December 01, 2005

 

 Animal welfare bill moves forward in United Kingdom - December 1, 2005

 
posted November 15, 2005
 

In an effort to raise animal welfare standards, the Department for Environmental, Food and Rural Affairs in London published the Animal Welfare Bill in October. The bill applies primarily to pet owners in England and Wales, while one minor provision applies to those in Scotland. The bill was introduced in the House of Commons and will continue through the parliamentary process, potentially leading to its enactment.

If the bill passes, its influence could stretch beyond the United Kingdom. Certain anticruelty movements have started in England and then moved to the United States, said Ledy VanKavage, attorney for the American Society for the Prevention of Cruelty to Animals. For example, VanKavage said, the ASPCA was based on England's Royal Society for the Prevention of Cruelty to Animals.

The animal welfare bill focuses on the keeping of "non-farmed" animals. The bill would not affect animals used in scientific procedures, which are covered under other legislation. Farmed animals in the country already have a high standard of protection, the DEFRA stated, as a result of welfare codes put in place by the U.K. Parliament.

Ben Bradshaw, a DEFRA minister, said, "The vast majority of pet owners and others involved with the care of animals have nothing to fear from this legislation. This bill is aimed at those few who do not properly fulfill their responsibilities for the animals in their charge."

The bill was meant to modernize the Protection of Animals Act of 1911 and combines more than 20 pieces of legislation into one, making it simpler for law enforcers and animal owners to follow.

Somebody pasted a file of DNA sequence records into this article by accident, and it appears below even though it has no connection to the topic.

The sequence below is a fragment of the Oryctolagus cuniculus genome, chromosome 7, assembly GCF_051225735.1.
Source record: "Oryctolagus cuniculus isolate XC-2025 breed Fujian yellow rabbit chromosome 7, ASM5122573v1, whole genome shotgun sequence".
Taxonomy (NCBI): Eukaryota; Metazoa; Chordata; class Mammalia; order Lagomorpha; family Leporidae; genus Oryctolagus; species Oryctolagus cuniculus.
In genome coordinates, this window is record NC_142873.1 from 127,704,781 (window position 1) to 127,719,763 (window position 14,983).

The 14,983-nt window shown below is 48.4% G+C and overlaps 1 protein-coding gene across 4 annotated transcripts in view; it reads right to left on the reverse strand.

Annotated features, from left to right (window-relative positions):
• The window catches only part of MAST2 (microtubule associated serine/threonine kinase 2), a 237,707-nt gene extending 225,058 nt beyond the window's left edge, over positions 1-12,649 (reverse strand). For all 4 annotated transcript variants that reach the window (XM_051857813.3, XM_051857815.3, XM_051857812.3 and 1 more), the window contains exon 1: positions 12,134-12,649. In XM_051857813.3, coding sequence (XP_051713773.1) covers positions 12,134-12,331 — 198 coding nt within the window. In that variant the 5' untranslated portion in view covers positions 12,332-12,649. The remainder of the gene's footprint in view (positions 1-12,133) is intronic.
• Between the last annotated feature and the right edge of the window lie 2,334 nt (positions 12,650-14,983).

"This is a much more appropriate way to ensure an animal's welfare than relying on a 94-year-old law that was only designed to prevent outright cruelty," Bradshaw said. For example, the 1911 Act does not allow action to be taken until after animal suffering has occurred. In contrast, legislation for the welfare of farmed animals allows for earlier intervention, DEFRA reported.

"I find it intriguing that, in England now, the stricter standards are regarding farm animals as opposed to companion animals," VanKavage said. "That's quite at odds as to what we experience here in most of our states, where for companion animals, (there are) much harsher penalties for harming them than for (harming) farm animals."

Other highlights from the bill include strengthened penalties and eliminated loopholes to deter persistent offenders, and banned mutilations of animals with certain specified exemptions. The bill would increase from 12 to 16 the minimum age a child may buy an animal and would prohibit the giving of pets as prizes to unaccompanied children under age 16.

To view the animal welfare bill, visit www.defra.gov.uk/animalh/welfare/bill/index.htm and click on "Animal Welfare Bill."